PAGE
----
The first three articles of the Constitution sets up the federal system by dividing power between three branches of government - the legislative, executive and judicial. The Fourth and Tenth Amendments insure states' rights and separate the federal and state governments.
Federal powers listed in the Constitution include the right to collect taxes, declare war and regulate trade. The federal government has implied powers that allow the government to respond to changing needs of the nation.
In some cases, there are concurrent powers, where both the federal and state governments may act. The federal government has authority in case of a conflict.
Final authority in the interpretation of the Constitution lies with the Supreme Court.
It can overturn any law that conflicts with any part of the Constitution.
The Constitutional Convention:
May 25, 1787 - The Constitutional Convention meets in Philadelphia to discuss revising the Articles of Confederation. They decide instead to write the Constitution of the United States, and hold secret meetings with sentries posted outside the doors.
Twelve of the 13 states send delegates to the Constitutional Convention. Rhode Island does not send delegates because it does not want a national government to interfere with its affairs.
George Washington serves as president of the convention. Other delegates include: Benjamin Franklin, Alexander Hamilton, James Madison, John Dickinson, Gouverneur Morris, Edmund Randolph, Roger Sherman, James Wilson and George Wythe.
Franklin, of Pennsylvania, is the oldest delegate at 81, and the youngest is Jonathon Dayton, 26, of New Jersey.
September 17, 1787 - Thirty-nine of the 55 delegates sign the Constitution of the United States. Each state holds a Constitutional Convention and once nine states ratify the Constitution, the new government can begin.
June 21, 1788 - New Hampshire is the ninth state to ratify the Constitution, therefore putting it into effect. However, New York and Virginia had not yet ratified the Constitution and these states' acceptance was necessary for the Constitution to work.
June 25, 1788 - Virginia ratifies the Constitution.
July 26, 1788 - New York ratifies the Constitution.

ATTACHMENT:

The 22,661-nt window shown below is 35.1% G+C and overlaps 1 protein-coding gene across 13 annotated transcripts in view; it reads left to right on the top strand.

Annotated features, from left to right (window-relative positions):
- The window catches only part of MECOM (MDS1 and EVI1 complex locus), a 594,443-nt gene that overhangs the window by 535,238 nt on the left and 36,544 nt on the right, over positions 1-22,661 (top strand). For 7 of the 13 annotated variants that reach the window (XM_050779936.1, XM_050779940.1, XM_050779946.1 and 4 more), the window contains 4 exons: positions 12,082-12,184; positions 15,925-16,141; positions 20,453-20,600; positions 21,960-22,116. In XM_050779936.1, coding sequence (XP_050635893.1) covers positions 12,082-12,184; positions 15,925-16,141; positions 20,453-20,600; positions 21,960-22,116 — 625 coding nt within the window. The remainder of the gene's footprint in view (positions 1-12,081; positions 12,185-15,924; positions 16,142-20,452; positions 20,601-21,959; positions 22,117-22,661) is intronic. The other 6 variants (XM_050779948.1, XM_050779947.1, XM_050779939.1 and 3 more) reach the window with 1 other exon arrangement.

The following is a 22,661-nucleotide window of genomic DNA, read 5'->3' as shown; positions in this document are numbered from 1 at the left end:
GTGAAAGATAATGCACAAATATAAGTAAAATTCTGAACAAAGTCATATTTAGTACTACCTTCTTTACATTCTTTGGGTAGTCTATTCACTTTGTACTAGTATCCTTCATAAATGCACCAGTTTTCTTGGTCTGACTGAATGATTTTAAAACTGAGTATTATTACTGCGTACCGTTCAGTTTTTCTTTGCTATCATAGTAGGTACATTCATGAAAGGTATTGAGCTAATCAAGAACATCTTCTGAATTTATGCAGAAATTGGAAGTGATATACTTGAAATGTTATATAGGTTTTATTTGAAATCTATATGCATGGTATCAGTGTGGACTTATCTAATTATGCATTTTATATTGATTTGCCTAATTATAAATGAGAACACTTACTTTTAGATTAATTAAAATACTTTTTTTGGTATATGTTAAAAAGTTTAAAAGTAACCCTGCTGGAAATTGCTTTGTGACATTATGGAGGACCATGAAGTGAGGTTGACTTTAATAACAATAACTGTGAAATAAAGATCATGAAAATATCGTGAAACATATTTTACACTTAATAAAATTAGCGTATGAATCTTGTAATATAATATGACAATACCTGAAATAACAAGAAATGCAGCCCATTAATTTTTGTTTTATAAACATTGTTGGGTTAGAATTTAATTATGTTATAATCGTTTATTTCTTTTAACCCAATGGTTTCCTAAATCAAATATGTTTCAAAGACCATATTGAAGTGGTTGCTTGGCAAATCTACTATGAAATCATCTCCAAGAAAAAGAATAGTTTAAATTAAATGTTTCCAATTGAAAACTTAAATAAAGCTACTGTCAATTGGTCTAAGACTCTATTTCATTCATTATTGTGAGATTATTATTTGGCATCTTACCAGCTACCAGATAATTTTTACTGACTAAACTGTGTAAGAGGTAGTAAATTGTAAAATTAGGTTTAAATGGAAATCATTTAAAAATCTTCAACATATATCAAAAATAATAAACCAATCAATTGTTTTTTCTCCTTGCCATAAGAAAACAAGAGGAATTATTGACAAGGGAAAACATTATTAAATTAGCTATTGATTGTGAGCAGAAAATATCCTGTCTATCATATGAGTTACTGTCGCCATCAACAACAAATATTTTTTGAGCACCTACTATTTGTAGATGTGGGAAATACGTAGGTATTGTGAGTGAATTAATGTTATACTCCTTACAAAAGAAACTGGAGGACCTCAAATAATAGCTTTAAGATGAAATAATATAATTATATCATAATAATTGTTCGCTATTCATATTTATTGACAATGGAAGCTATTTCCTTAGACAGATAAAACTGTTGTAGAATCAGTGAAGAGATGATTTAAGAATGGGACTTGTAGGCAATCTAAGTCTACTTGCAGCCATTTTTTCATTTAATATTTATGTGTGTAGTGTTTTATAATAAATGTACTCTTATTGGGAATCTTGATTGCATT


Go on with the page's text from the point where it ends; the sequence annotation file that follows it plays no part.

Bill of Rights:
The promise of a Bill of Rights helped the Constitution get ratified in several important states.
The amendments in the Bill of Rights were written to protect individual liberties against possible unjust rule by the national government.
Madison suggested 15 amendments; Congress accepted 12 to be submitted to the states. Ten were approved by the states and added to the Constitution as the Bill of Rights.
December 15, 1791 - The Bill of Rights goes into effect.
An amendment may be proposed by two-thirds of each house of Congress, or by a national convention called by Congress in response to requests by two-thirds of the state legislatures.
It becomes part of the Constitution after being ratified either by the legislatures of three-fourths of the states or by conventions in three-fourths of the states.
Congress decides which form of ratification should be used and how much time the states have to consider each amendment.
The process of amending the Constitution was designed to be difficult.
Amendment 1 - Freedom of religion, speech, and the press; rights of assembly and petition - proposed September 25, 1789; ratified December 15, 1791
Amendment 2 - Right to bear arms - proposed September 25, 1789; ratified December 15, 1791
Amendment 3 - Housing of soldiers - proposed September 25, 1789; ratified December 15, 1791
Amendment 4 - Search and arrest warrants - proposed September 25, 1789; ratified December 15, 1791
Amendment 5 - Rights in criminal cases - proposed September 25, 1789; ratified December 15, 1791
Amendment 6 - Rights to a fair trial - proposed September 25, 1789; ratified December 15, 1791
Amendment 7 - Rights in civil cases - proposed September 25, 1789; ratified December 15, 1791
Amendment 8 - Bails, fines and punishments - proposed September 25, 1789; ratified December 15, 1791
Amendment 9 - Rights retained by the people - proposed September 25, 1789; ratified December 15, 1791
Amendment 10 - Powers retained by the states and the people - proposed September 25, 1789; ratified December 15, 1791
Amendment 11 - Lawsuits against states - proposed March 4, 1794; ratified February 7, 1795
Amendment 12 - Election of the president and vice president - proposed December 9, 1803; ratified June 15, 1804
Amendment 13 - Abolition of slavery - proposed January 31, 1865; ratified December 5, 1865
Amendment 14 - Civil rights - proposed June 13, 1866; ratified July 9, 1868
Amendment 15 - Black suffrage - proposed February 26, 1869; ratified February 3, 1870
Amendment 16 - Income taxes - proposed July 12, 1909; ratified February 3, 1913
Amendment 17 - Direct election of senators - proposed May 13, 1912; ratified April 8, 1913
Amendment 18 - Prohibition of liquor - proposed December 18, 1917; ratified December 16, 1919
Amendment 19 - Woman suffrage
- proposed June 4, 1919; ratified August 18, 1920
Amendment 20 - Terms of the president and Congress - proposed March 2, 1932; ratified January 23, 1933
Amendment 21 - Repeal of prohibition - proposed February 20, 1933; ratified December 5, 1933
Amendment 22 - Limitation of presidents to two terms - proposed March 24, 1947; ratified February 27, 1951
Amendment 23 - Suffrage in the District of Columbia - proposed June 16, 1960; ratified March 21, 1961
Amendment 24 - Poll taxes - proposed August 27, 1962; ratified January 23, 1964
Amendment 25 - Presidential disability and succession - proposed July 6, 1965; ratified February 10, 1967
Amendment 26 - Suffrage for 18-year-olds - proposed March 23, 1971; ratified July 1, 1971
Amendment 27 - Congressional salaries - proposed September 25, 1789; ratified May 7, 1992